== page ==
‘Negotiations Only Way Ahead’: MEA on India-China Ladakh Stand-Off

India asked China to “sincerely engage” in restoring peace along the borders through complete disengagement.

2 min read
Satellite images from Galwan Valley, the site of the latest India-China clash. Image of China and India flags, used for representational purposes.

India, on Thursday, 3 September, asked China to "sincerely engage" in restoring peace along the borders through complete disengagement, noting that negotiations is the only way forward.

Weeks after the Galwan clash, the two countries locked horns once again along the Line of Actual Control on Sunday, when India preemptively thwarted Chinese intentions to unilaterally change the status quo on the southern bank of Pangong Tso in eastern Ladakh.

In a statement, the Ministry of External Affairs spokesperson Anurag Srivastava said:

“Now the way ahead is negotiations, both through the diplomatic and military channels. The Indian side is firmly committed to resolving all outstanding issues through peaceful dialogue.”

“We, therefore, strongly urge the Chinese side to sincerely engage the Indian side with the objective of expeditiously restoring the peace and tranquility in the border areas through complete disengagement and de-escalation in accordance with the bilateral agreements and protocols,” it added.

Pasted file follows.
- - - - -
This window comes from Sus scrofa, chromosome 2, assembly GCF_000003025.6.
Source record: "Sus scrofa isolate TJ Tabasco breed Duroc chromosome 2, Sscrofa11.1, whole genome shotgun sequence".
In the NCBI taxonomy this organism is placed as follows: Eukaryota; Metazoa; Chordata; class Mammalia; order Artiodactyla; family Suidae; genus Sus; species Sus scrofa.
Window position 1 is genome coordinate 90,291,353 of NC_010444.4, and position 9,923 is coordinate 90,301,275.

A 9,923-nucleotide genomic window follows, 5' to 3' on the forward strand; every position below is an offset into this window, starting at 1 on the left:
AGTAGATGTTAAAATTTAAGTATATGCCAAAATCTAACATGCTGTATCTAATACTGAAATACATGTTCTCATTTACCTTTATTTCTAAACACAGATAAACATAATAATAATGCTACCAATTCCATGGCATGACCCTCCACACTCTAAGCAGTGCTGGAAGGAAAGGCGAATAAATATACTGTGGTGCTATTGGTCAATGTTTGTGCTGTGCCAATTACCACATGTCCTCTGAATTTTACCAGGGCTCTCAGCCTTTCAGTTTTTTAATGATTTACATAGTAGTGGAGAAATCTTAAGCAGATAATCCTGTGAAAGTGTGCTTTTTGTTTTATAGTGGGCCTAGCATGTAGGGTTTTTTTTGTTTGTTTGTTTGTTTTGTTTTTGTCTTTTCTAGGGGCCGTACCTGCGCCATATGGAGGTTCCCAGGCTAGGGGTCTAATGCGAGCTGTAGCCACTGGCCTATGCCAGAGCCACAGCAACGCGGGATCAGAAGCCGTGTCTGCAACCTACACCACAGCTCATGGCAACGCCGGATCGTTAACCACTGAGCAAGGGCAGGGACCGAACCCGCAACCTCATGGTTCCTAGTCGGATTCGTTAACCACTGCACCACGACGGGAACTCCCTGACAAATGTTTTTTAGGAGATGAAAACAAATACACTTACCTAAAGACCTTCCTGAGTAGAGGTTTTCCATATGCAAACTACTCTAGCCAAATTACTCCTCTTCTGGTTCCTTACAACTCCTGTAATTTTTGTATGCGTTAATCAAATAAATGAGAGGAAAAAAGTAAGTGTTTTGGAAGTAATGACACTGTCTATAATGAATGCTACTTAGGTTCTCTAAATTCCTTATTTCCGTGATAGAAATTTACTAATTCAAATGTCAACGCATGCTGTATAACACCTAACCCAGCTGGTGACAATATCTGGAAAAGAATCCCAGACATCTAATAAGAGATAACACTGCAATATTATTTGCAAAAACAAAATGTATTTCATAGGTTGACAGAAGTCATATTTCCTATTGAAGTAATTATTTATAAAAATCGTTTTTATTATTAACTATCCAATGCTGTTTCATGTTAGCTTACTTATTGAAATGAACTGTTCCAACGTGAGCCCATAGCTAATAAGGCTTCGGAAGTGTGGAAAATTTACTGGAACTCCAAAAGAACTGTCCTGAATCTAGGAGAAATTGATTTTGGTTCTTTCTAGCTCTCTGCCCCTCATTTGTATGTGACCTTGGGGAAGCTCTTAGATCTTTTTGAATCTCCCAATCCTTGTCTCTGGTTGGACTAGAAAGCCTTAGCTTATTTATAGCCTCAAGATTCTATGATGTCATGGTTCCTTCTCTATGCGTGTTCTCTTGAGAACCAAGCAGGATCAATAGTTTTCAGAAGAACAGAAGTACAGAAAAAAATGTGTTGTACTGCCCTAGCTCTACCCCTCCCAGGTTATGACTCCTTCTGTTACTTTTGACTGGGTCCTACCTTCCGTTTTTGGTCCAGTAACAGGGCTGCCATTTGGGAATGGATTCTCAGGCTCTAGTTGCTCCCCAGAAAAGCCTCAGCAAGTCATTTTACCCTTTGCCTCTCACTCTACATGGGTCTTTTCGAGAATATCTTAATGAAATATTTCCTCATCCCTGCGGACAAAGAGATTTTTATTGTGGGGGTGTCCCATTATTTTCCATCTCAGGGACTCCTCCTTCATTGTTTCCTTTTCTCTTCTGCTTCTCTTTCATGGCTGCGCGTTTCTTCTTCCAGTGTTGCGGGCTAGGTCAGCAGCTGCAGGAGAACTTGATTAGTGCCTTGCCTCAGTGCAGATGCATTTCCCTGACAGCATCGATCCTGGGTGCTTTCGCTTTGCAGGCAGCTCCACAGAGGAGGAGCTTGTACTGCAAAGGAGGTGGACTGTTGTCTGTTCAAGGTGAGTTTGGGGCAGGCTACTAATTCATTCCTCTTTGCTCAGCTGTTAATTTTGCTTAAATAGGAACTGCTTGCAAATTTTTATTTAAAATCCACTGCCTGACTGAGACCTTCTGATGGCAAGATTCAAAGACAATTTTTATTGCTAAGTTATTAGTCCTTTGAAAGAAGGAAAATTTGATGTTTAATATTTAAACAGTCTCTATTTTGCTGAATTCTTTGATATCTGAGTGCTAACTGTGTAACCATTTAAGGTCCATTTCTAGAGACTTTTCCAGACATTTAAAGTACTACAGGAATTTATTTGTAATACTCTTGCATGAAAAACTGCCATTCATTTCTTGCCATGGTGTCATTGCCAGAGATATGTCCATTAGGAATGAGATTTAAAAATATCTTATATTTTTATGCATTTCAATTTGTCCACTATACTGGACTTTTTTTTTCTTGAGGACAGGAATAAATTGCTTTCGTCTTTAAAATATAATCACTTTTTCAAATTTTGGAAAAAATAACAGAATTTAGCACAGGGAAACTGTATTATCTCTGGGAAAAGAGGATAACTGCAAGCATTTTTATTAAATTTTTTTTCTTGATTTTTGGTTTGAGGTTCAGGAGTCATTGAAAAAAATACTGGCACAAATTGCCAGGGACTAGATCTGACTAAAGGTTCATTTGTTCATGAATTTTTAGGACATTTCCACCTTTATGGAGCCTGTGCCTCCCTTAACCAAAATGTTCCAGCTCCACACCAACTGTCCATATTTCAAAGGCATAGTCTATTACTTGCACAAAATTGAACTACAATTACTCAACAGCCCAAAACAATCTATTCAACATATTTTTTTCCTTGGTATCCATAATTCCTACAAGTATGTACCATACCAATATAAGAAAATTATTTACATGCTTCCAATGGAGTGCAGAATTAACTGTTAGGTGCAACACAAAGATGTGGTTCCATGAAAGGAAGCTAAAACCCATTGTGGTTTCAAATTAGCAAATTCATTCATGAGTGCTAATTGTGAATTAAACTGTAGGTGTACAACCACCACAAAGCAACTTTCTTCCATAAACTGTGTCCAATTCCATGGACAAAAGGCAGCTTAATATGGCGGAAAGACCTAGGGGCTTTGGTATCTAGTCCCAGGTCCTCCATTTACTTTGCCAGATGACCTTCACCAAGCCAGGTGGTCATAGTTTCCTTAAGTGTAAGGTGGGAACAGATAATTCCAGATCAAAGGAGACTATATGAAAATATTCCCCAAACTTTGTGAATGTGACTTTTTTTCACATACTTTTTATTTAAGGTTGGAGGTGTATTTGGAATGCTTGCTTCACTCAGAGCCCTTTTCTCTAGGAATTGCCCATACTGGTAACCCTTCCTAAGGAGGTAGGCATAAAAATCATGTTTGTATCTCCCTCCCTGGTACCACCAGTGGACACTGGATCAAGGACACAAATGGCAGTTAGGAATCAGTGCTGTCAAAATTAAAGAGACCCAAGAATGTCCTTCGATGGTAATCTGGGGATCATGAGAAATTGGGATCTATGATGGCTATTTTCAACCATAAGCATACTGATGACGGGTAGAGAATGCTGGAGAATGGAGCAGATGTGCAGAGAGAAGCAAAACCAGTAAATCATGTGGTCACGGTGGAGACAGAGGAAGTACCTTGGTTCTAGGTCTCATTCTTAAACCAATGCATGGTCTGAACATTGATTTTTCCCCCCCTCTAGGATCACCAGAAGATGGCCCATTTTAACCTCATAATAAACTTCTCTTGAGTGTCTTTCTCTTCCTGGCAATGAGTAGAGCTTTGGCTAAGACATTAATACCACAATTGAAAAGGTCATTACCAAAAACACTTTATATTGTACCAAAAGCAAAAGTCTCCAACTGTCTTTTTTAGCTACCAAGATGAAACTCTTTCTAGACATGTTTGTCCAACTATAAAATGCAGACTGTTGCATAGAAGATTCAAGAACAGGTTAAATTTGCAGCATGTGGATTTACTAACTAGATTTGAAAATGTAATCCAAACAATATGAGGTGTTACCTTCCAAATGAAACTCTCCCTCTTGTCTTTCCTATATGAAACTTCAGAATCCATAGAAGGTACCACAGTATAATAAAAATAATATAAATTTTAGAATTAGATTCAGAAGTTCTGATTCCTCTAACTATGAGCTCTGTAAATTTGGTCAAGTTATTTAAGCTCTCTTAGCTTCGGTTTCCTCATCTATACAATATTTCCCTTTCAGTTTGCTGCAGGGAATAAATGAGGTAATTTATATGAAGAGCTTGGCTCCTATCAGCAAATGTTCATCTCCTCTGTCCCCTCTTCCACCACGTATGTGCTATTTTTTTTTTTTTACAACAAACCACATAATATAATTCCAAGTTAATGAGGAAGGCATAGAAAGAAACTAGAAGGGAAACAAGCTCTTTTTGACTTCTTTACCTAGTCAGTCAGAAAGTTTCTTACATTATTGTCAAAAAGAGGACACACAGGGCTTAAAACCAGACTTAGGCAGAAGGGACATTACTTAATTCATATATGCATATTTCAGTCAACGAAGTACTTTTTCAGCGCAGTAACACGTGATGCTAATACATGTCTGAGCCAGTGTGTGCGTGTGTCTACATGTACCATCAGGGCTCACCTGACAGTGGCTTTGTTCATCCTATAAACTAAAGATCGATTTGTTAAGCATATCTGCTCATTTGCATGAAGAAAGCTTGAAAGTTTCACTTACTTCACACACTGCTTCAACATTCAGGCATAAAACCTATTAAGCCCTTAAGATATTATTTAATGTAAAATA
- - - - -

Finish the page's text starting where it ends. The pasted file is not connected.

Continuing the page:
The Indian Defence Ministry on Monday had said that People's Liberation Army (PLA) troops violated the previous consensus arrived at the military and diplomatic engagements during the ongoing standoff in eastern Ladakh and carried out provocative military movements to change the status quo on the night of 29 August and early morning of 30 August.

“Indian troops preempted this PLA activity on the southern bank of Pangong Tso Lake, undertook measures to strengthen our positions and thwart Chinese intentions to unilaterally change facts on the ground,” the government had said.

Srivastava reiterated that Chinese actions had caused the recent escalation.

"It is clear that the situation we witness over the past four months is a direct result of the actions taken by the Chinese side, that sought to effect unilateral change of status quo. These actions resulted in violation of the bilateral agreements and protocol which ensured peace and tranquility in the border areas for close to three decades," he said.

He said that the ground commanders are still holding discussions to resolve the situation.

"We reiterate the consensus reached between the two foreign ministers and secretaries that the situation in the border should be handled in a responsible manner and either side should not take any provocative action or escalate matters," the MEA spokesperson said.

The Xi Jinping regime had, on Monday, threatened that the China-India border tensions will "surely escalate this time", since India "crossed the LAC (Line of Actual Control) at the border and purposely launched provocations".

(With inputs from IANS)

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